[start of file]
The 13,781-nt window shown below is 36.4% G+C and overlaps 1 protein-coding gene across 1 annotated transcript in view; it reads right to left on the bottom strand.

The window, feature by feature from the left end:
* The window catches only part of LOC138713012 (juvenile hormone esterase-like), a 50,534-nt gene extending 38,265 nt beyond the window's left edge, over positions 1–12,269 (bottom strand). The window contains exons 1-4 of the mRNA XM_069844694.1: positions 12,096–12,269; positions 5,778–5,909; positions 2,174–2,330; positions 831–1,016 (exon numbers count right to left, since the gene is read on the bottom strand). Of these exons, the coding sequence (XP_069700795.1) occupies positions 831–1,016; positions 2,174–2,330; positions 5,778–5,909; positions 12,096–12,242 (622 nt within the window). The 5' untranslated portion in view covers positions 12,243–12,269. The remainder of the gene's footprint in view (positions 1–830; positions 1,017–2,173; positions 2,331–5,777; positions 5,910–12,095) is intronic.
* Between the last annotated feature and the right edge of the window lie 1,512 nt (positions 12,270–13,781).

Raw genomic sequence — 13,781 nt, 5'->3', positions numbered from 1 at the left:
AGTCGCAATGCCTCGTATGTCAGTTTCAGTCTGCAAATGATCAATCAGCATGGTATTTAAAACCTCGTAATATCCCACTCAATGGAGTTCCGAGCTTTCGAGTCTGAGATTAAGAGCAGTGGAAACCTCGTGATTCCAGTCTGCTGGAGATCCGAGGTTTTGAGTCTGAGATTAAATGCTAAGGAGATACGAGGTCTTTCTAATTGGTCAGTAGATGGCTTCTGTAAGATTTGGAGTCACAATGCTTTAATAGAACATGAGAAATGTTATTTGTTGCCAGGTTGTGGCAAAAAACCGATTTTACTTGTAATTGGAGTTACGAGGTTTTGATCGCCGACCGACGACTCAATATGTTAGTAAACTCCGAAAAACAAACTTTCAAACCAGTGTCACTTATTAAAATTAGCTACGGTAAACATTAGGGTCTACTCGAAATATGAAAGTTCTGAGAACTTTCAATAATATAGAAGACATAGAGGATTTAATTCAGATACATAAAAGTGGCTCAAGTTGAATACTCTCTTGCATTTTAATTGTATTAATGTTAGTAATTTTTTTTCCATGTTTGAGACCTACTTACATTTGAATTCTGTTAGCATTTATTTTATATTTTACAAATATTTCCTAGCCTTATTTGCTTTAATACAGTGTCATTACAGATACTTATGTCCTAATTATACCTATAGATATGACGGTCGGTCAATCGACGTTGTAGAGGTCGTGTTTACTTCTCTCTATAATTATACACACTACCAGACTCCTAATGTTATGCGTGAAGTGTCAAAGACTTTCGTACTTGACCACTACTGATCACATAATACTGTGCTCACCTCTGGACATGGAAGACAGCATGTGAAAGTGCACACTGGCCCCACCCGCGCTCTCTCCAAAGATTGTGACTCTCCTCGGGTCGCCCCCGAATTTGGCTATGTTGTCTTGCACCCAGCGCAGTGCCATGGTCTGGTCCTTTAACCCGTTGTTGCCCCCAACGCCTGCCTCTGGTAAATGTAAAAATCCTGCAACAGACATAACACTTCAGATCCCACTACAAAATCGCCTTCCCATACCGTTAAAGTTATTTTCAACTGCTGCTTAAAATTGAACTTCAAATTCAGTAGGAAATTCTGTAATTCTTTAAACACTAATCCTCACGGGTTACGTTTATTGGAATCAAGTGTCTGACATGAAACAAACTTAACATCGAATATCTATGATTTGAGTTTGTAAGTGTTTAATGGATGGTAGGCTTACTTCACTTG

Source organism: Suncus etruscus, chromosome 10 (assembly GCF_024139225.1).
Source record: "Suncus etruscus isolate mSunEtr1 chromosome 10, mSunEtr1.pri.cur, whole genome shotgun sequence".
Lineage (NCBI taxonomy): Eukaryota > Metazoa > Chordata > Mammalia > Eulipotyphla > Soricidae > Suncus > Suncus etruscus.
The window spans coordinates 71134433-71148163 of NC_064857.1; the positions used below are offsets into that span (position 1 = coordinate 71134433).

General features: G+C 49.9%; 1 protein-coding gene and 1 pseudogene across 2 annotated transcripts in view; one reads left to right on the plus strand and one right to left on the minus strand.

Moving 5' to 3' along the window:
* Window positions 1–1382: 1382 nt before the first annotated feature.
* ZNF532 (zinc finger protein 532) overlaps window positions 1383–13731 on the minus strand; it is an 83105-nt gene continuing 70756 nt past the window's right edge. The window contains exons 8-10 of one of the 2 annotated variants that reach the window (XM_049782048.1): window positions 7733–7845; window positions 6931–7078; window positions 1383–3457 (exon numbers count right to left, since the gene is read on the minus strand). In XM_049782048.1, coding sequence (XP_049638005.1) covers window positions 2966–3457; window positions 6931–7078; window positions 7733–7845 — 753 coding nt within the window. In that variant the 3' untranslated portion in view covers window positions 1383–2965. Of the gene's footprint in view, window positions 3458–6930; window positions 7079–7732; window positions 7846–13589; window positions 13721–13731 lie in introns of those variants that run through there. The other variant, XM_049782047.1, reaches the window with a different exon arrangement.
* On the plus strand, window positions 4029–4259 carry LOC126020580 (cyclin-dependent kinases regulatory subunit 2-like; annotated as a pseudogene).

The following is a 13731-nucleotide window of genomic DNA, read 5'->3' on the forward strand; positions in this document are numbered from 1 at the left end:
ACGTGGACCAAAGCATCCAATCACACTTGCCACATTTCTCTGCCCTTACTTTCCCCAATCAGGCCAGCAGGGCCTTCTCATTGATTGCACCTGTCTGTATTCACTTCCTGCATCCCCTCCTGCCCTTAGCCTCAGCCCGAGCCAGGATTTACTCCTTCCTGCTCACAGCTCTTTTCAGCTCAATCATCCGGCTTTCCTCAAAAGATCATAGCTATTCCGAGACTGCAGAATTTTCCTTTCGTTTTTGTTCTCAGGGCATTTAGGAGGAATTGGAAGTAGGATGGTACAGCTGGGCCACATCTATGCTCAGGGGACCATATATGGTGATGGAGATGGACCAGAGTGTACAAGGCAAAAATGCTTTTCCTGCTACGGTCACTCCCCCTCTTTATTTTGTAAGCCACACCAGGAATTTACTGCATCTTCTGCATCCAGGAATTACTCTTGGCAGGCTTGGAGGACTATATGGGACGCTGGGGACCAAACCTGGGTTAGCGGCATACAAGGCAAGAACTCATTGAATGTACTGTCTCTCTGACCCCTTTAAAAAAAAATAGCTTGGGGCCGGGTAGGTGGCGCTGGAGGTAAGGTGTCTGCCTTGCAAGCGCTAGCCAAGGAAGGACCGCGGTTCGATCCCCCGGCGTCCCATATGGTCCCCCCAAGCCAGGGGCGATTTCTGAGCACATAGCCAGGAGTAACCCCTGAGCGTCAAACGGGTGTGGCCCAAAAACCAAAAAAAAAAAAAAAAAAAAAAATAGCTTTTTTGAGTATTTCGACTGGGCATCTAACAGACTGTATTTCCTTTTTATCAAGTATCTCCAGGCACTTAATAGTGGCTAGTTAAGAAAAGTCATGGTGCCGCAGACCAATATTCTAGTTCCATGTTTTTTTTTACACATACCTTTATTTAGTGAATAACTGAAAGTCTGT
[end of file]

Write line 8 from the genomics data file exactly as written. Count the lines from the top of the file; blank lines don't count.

Source record: "Suncus etruscus isolate mSunEtr1 chromosome 10, mSunEtr1.pri.cur, whole genome shotgun sequence".